A possible settlement deal was recently reported in the litigation over the estate of Huguette Clark, the wealthy heir of former U.S. Senator William A. Clark. The litigation is will contest action filed in New York concerning Huguette Clark’s April 2005 will.  In her will, she removed her distant relatives as beneficiaries and replaced with lawyers, nurses, doctors, and the hospital itself. The settlement will reportedly give the relatives about $30 million of the estate valued at about $300 million.

What must be proved to contest the validity of a will?

The law in Idaho makes it difficult to invalidate a will.  Since the decedent is no longer available to testify, there is a presumption that a signed will expresses his/her wishes. For a will contest to be successful, at least one of the following must have occurred:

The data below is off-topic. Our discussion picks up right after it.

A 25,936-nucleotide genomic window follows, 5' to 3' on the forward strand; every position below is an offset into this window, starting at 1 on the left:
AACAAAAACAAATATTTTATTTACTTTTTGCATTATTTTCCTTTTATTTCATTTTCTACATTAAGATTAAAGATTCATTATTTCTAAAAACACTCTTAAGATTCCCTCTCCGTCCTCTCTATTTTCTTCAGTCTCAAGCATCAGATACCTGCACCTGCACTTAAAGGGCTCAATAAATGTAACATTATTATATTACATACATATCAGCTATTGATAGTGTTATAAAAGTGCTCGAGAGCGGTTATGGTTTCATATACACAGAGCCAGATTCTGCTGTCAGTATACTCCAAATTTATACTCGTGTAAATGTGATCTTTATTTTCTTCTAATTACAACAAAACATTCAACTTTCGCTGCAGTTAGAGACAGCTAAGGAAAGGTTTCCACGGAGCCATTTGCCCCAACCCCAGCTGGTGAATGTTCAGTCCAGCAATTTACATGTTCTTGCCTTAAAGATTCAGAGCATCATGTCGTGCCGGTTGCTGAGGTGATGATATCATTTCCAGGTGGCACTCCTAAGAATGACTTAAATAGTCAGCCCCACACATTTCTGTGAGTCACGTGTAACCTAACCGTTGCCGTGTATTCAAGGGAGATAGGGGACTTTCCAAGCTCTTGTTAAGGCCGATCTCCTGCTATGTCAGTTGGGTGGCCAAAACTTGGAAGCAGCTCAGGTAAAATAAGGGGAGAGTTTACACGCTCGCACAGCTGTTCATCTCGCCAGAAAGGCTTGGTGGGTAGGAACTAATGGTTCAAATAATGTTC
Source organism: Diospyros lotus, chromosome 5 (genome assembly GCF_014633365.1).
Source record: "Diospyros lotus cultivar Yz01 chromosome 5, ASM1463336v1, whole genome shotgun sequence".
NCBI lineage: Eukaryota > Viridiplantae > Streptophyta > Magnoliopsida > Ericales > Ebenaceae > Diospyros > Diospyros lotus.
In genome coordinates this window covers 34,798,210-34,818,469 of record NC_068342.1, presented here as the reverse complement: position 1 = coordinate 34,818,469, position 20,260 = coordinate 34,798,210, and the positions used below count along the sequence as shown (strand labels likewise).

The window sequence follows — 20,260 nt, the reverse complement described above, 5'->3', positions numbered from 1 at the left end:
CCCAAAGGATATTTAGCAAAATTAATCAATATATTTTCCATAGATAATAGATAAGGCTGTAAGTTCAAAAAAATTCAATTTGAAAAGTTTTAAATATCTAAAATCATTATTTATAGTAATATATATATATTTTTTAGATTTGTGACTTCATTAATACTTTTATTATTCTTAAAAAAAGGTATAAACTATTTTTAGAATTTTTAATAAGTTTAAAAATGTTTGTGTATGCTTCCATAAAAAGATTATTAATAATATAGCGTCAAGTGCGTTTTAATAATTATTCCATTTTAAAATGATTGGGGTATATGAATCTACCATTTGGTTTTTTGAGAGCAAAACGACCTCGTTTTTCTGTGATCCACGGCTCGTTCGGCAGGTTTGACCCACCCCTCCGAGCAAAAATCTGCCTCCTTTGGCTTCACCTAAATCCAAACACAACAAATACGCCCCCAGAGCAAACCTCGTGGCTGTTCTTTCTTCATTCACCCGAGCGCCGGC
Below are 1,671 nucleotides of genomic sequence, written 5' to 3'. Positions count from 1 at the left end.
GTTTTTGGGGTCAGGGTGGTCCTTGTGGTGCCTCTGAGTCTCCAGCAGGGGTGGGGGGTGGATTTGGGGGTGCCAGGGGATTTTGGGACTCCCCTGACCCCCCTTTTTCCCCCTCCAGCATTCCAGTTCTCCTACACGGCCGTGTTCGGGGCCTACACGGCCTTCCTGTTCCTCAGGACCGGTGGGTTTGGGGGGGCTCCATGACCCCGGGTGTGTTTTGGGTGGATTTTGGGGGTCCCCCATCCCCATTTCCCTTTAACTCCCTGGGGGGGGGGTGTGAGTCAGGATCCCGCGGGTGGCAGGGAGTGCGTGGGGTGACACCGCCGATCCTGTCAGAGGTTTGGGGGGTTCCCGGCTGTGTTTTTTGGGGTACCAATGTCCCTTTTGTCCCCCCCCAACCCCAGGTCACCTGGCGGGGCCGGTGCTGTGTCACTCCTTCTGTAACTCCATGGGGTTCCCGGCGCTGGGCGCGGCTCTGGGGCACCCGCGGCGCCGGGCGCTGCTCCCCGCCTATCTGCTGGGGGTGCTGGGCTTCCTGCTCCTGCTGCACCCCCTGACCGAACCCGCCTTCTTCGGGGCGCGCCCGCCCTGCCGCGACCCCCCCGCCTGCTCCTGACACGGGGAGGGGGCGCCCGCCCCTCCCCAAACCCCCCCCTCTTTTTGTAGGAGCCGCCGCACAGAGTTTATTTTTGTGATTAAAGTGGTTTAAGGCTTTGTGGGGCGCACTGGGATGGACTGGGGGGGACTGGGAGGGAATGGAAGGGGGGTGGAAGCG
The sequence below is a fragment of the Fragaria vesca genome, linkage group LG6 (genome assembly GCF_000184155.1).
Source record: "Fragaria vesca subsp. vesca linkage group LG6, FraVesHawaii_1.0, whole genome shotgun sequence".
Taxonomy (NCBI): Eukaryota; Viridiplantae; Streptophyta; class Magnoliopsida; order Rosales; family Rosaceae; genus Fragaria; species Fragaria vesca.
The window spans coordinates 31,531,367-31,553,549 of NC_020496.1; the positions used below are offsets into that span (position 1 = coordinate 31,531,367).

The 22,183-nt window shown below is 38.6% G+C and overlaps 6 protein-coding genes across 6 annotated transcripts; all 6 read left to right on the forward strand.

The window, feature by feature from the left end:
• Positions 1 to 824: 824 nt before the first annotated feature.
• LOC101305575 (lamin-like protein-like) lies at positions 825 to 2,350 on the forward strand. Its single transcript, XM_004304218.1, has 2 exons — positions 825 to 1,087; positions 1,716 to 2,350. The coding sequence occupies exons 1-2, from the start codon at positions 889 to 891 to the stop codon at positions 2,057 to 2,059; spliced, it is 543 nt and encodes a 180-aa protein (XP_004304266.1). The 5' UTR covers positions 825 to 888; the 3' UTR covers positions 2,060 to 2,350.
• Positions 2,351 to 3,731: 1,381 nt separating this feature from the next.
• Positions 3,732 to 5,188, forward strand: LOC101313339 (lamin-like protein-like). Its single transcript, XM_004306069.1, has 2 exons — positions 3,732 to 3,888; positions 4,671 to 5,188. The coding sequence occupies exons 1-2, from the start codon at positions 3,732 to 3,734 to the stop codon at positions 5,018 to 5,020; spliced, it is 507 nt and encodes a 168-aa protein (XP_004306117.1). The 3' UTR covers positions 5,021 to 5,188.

• The person who made the will was mentally incompetent. There must be evidence that a physician declared the decedent mentally incompetent before the will was drafted.
  • The will was made under coercion. There must be evidence that the decedent was forced to do something that he/she did not want to do.
  • The will was executed without the proper legal formalities. The law sets forth rules for the making and signing of a will. The will must be signed by the person for whom it is being drafted in front of two witnesses.

It is important to consult with skilled Idaho estate planning attorneys before your will is drafted. We use our experience to draft wills that contain language that would make the will difficult to contest.